Our lawsuit also challenges abortion restrictions that were enacted by the Missouri Legislature prior to H.B. 126, including a 2017 law that established medically unnecessary regulations on abortion providers and unnecessary, onerous procedural requirements on medication abortion, and a 2014 law that required people seeking an abortion to wait 72 hours after receiving state-mandated information before obtaining care.

What does religion have to do with abortion bans?


The American legal system has adopted a taboo against mentioning religion in legal cases involving abortion. Lawyers and judges go out of their way to avoid discussing religion and religious motivations for abortion restrictions, and treat abortion bans as if they are religiously neutral. They are far from that, but only rarely is someone willing to shatter this polite fiction—to cry out that the emperor has no clothes. If they did, it would quickly become obvious that these bans give the force of law to one narrow religious doctrine. 

Justice Sonia Sotomayor broke the spell during oral argument in Dobbs v. Jackson Women’s Health Organization, the case that overturned Roe v. Wade. “How is your interest anything but a religious view?” Sotomayor asked the lawyer for the state of Mississippi, “… when you say [abortion] is the only right that takes away from the state the ability to protect a life, that’s a religious view, isn’t it?” Mississippi had no answer. 

Justice Alito was actually reasonably clear when he overturned Roe in the Dobbs opinion, beginning and ending with religion, though he cloaked it as “morality.” The Missouri legislators who banned abortion were clear about imposing their narrow version of religious law on us all.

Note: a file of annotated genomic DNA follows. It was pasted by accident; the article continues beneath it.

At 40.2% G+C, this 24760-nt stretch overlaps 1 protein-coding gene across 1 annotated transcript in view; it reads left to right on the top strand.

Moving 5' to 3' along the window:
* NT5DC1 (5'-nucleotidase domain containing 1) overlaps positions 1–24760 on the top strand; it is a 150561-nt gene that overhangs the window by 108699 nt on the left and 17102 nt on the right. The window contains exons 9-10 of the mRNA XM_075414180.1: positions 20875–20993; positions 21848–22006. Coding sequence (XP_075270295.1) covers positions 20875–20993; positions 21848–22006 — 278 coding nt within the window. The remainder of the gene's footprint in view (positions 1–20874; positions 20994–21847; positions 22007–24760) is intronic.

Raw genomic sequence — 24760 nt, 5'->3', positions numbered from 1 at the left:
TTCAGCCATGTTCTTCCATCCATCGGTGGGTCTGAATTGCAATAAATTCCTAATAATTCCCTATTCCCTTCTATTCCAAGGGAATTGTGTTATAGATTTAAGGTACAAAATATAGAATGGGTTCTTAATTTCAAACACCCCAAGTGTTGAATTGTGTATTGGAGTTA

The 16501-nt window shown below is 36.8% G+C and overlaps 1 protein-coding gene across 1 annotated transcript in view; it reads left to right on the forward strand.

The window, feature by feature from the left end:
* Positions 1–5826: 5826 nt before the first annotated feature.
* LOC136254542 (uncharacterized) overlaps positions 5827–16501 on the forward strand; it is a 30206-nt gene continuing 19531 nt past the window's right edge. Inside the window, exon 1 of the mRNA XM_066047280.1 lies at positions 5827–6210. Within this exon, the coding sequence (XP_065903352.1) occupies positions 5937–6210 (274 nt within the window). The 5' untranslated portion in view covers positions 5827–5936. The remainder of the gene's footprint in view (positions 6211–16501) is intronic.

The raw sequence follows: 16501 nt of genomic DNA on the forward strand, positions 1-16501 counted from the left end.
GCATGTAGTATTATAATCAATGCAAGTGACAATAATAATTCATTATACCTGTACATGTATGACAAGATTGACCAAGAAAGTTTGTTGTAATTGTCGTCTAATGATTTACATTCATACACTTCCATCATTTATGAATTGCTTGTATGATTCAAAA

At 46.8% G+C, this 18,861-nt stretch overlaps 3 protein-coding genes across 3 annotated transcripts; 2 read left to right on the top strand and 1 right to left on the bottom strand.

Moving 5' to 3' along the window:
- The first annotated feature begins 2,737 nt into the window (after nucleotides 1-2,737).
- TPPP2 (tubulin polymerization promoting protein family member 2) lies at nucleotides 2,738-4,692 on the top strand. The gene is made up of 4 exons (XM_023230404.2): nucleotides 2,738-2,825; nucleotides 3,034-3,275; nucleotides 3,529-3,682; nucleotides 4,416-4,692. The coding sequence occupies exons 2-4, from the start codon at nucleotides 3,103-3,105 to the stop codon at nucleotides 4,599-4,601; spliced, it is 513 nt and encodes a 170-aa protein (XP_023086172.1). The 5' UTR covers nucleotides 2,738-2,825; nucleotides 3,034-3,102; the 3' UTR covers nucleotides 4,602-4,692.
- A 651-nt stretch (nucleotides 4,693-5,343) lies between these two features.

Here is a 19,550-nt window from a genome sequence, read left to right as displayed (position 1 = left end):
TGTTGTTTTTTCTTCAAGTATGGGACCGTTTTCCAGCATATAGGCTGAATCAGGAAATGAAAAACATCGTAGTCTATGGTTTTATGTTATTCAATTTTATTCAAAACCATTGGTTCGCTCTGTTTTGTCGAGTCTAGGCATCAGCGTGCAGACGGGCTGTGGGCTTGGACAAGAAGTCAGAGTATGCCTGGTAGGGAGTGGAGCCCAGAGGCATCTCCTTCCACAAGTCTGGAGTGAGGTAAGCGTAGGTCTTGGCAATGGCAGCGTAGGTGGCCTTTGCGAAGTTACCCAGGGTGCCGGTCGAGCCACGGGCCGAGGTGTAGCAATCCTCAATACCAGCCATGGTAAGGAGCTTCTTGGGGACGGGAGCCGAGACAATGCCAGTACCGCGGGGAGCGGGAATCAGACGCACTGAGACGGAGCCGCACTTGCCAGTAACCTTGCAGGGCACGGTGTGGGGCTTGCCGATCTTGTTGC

Abortion bans have always been about forcing every person to obey one particular religious edict.

Is this the same as other religious freedom cases we’re seeing?

This lawsuit is different because we’re not seeking a religious exemption from abortion bans, but challenging the bans as unconstitutional—a violation of church-state separation. We don’t want an exemption for some believers and a ban for everyone else—we are coming after the bans for everyone.

The narrow religious and personal beliefs of a vocal, politically powerful minority cannot be given the force of law.

Religious freedom demands the right to an abortion so people can make their own reproductive decisions according to their own principles. The separation of church and state protects religious freedom and reproductive freedom – the freedom to decide for yourself.

Shielding our shared laws from any religion’s influence frees us to come together as equals and build a stronger democracy. AU has been on the forefront of religious freedom and reproductive freedom for 75 years. We first challenged religiously motivated restrictions on contraception back in the 1950s.

The fundamental right to be treated equally under the law depends on church-state separation.